Occasional Poster

Posts: 14
Registered: 18/8/2002
Status: Offline

  posted on 28/2/2008 at 09:30 PM
Why does it need to be a business? as they progress through the echelons of the organization, they get a feel for waht they are getting into adn are free to walk away

anyone who subjects themselves to a religion does it to themselves. if they are not bright enough to see what is happening, then they deserve what they get

it was said that religion is the opiate of the masses, and frankly if it makes them feel good, then they should do it as it costs less than amusement parks



Posts: 100
Registered: 13/2/2007
Status: Offline

  posted on 28/2/2008 at 09:32 PM
Why does it need to be a business? I think I agree with Bob.


[[Ive learned too many things to let life pass me by now. Ive grown up and learned my lessons, this is the beginning of the future]]



Posts: 376
Registered: 31/12/1969
Status: Offline

  posted on 29/2/2008 at 04:09 AM
Why does it need to be a business?

Because it operates like one. The CoS claims to have the knowledge which will save mankind, and yet they restrict access to this knowledge to people who have paid alarming amounts of money. To me, this indicates that their primary objective is to make money.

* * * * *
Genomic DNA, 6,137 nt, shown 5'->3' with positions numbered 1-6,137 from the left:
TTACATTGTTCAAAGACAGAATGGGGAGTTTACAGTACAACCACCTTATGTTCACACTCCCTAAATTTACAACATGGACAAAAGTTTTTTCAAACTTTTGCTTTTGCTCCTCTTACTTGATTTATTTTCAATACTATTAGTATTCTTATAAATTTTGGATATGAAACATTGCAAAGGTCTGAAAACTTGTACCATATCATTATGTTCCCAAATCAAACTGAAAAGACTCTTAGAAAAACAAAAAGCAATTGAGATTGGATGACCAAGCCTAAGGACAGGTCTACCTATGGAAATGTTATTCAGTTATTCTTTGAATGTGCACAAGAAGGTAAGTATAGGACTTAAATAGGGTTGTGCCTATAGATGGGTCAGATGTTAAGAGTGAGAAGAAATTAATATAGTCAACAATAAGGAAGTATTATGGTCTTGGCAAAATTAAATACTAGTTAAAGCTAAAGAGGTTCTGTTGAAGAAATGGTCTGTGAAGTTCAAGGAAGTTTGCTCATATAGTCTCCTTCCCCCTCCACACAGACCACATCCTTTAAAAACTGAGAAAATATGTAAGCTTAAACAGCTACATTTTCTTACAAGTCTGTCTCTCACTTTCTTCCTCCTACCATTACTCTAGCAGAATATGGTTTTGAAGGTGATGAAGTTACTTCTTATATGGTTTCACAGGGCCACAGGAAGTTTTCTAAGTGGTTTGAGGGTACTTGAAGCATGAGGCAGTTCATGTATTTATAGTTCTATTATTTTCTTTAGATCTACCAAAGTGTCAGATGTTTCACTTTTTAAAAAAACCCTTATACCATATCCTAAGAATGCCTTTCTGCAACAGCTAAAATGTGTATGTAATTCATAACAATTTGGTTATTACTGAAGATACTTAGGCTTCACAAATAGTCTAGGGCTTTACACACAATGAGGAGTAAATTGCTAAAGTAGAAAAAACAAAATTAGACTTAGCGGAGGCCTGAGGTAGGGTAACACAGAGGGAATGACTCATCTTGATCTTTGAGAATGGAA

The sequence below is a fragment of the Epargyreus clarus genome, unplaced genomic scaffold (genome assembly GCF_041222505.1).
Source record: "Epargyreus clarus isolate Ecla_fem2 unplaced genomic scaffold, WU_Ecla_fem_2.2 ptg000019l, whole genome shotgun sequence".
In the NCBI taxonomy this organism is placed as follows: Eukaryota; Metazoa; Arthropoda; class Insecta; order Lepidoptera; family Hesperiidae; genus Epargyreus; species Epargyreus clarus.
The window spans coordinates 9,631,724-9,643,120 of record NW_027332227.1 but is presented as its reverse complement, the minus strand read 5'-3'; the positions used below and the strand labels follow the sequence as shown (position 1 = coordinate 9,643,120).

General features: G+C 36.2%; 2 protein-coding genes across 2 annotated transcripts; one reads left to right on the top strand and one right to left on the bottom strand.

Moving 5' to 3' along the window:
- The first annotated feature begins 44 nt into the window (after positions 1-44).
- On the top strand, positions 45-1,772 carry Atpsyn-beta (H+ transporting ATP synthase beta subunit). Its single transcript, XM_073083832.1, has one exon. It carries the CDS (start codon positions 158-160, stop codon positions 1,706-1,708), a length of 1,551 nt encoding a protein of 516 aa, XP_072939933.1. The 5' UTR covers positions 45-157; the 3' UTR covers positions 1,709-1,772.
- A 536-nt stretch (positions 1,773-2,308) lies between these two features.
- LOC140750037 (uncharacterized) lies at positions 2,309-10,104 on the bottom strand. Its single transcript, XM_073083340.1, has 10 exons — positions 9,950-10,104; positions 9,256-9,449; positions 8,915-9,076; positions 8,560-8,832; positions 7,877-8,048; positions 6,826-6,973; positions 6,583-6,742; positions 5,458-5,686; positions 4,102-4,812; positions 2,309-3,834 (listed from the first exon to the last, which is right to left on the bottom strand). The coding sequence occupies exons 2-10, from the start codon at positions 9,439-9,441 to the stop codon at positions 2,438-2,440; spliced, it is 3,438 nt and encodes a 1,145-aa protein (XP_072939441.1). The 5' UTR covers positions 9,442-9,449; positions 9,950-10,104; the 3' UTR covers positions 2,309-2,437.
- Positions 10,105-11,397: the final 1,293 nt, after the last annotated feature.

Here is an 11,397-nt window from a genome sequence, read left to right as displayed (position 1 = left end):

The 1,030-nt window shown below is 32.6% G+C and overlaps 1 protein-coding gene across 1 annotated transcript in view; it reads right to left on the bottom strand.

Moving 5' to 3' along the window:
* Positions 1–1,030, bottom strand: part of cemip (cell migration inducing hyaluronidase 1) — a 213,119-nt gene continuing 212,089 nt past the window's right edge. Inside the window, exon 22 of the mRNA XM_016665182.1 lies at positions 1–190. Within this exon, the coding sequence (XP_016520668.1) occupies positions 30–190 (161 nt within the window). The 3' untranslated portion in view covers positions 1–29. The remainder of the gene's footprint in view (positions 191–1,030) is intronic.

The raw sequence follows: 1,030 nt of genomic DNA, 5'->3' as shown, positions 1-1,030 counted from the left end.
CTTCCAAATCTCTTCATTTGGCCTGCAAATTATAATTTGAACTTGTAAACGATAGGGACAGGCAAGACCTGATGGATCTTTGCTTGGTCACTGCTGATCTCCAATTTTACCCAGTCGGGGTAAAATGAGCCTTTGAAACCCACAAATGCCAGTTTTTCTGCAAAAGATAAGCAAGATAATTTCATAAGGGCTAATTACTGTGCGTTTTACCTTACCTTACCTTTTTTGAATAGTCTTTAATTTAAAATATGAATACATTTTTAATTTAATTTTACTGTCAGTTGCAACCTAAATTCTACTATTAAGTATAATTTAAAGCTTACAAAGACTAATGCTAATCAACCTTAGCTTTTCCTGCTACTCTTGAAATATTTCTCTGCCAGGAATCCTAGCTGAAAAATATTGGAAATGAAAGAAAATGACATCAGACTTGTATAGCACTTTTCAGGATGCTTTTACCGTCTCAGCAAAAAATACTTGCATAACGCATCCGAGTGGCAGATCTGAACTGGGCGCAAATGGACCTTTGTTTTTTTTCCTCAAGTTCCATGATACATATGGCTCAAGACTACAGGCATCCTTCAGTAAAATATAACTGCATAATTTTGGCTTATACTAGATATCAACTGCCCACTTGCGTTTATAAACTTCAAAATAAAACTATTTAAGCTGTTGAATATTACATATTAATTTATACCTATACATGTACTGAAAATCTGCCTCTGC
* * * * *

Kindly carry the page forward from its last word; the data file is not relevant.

as they progress through the echelons of the organization, they get a feel for waht they are getting into adn are free to walk away

Apart from the fact that they're not really free.

For example; if you take course A, then course B, then course C, then somehow have problems with course D, you can be deemed to have not understood any of the previous teachings, and you must take courses A, B and C again (and pay for them again).

Another example; People who question scientology, or disagree with its teachings are declared as 'suppressive persons' (check the links for more information). Suppressive people are 'fair game'. If someone has been declared as 'fair game' scientologists believe that that person can be 'destroyed'. (Check the links.) If you leave the CoS you know you will be declared as 'fair game' - good incentive to NOT leave - who'd want to be treated like Paulette Cooper (Links!)?.